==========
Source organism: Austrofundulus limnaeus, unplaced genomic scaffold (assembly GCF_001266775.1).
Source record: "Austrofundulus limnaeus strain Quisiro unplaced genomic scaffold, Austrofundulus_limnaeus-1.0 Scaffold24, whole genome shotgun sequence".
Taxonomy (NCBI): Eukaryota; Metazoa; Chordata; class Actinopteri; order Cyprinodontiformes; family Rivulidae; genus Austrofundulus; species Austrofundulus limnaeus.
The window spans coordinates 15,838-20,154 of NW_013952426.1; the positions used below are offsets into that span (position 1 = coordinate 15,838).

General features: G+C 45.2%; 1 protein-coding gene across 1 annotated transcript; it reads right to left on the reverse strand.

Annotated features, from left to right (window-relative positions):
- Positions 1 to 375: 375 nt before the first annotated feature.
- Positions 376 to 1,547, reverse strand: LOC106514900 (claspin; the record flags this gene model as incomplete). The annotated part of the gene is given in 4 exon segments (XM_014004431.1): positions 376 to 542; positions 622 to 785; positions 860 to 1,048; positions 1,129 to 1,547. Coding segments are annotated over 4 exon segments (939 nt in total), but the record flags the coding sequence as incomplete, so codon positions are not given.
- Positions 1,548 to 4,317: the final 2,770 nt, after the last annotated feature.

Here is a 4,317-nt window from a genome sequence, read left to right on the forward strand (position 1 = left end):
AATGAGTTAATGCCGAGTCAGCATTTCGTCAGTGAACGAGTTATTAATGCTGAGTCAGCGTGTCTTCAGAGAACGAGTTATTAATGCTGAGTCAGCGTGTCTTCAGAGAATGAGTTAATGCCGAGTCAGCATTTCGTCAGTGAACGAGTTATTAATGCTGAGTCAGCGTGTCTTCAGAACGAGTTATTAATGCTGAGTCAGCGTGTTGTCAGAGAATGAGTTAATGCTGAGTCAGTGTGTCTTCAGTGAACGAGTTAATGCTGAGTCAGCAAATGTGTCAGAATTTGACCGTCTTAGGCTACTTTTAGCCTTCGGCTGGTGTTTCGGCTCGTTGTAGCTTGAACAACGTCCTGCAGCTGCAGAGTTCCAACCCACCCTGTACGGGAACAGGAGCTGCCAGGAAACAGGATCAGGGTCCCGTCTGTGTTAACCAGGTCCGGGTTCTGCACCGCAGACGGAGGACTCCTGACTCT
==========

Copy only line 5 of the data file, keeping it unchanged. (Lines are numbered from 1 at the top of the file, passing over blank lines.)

General features: G+C 45.2%; 1 protein-coding gene across 1 annotated transcript; it reads right to left on the reverse strand.